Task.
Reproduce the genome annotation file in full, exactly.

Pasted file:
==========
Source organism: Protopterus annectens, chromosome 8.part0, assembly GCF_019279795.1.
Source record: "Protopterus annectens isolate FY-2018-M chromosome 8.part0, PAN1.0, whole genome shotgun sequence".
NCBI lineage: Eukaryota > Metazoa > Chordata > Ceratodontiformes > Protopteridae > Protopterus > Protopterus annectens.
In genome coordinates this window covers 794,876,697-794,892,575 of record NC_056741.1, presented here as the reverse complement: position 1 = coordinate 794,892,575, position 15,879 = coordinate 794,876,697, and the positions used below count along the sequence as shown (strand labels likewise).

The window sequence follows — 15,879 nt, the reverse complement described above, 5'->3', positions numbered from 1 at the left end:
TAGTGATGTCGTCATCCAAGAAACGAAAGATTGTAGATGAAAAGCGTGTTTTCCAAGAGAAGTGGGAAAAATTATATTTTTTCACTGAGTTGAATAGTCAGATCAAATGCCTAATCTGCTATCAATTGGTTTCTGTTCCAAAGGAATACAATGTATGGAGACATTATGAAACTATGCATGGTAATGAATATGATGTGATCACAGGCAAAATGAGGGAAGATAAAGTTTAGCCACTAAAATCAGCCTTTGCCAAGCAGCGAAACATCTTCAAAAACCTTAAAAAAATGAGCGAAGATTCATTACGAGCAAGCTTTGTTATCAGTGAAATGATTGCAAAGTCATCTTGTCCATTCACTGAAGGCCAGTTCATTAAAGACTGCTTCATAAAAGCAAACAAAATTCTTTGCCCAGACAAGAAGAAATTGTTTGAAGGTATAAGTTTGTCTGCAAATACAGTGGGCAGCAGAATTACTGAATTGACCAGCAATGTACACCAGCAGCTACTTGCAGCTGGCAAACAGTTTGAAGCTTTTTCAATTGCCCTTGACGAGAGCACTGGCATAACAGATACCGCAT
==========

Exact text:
Source organism: Protopterus annectens, chromosome 8.part0, assembly GCF_019279795.1.
Source record: "Protopterus annectens isolate FY-2018-M chromosome 8.part0, PAN1.0, whole genome shotgun sequence".
NCBI lineage: Eukaryota > Metazoa > Chordata > Ceratodontiformes > Protopteridae > Protopterus > Protopterus annectens.
In genome coordinates this window covers 794,876,697-794,892,575 of record NC_056741.1, presented here as the reverse complement: position 1 = coordinate 794,892,575, position 15,879 = coordinate 794,876,697, and the positions used below count along the sequence as shown (strand labels likewise).

The window sequence follows — 15,879 nt, the reverse complement described above, 5'->3', positions numbered from 1 at the left end:
TAGTGATGTCGTCATCCAAGAAACGAAAGATTGTAGATGAAAAGCGTGTTTTCCAAGAGAAGTGGGAAAAATTATATTTTTTCACTGAGTTGAATAGTCAGATCAAATGCCTAATCTGCTATCAATTGGTTTCTGTTCCAAAGGAATACAATGTATGGAGACATTATGAAACTATGCATGGTAATGAATATGATGTGATCACAGGCAAAATGAGGGAAGATAAAGTTTAGCCACTAAAATCAGCCTTTGCCAAGCAGCGAAACATCTTCAAAAACCTTAAAAAAATGAGCGAAGATTCATTACGAGCAAGCTTTGTTATCAGTGAAATGATTGCAAAGTCATCTTGTCCATTCACTGAAGGCCAGTTCATTAAAGACTGCTTCATAAAAGCAAACAAAATTCTTTGCCCAGACAAGAAGAAATTGTTTGAAGGTATAAGTTTGTCTGCAAATACAGTGGGCAGCAGAATTACTGAATTGACCAGCAATGTACACCAGCAGCTACTTGCAGCTGGCAAACAGTTTGAAGCTTTTTCAATTGCCCTTGACGAGAGCACTGGCATAACAGATACCGCAT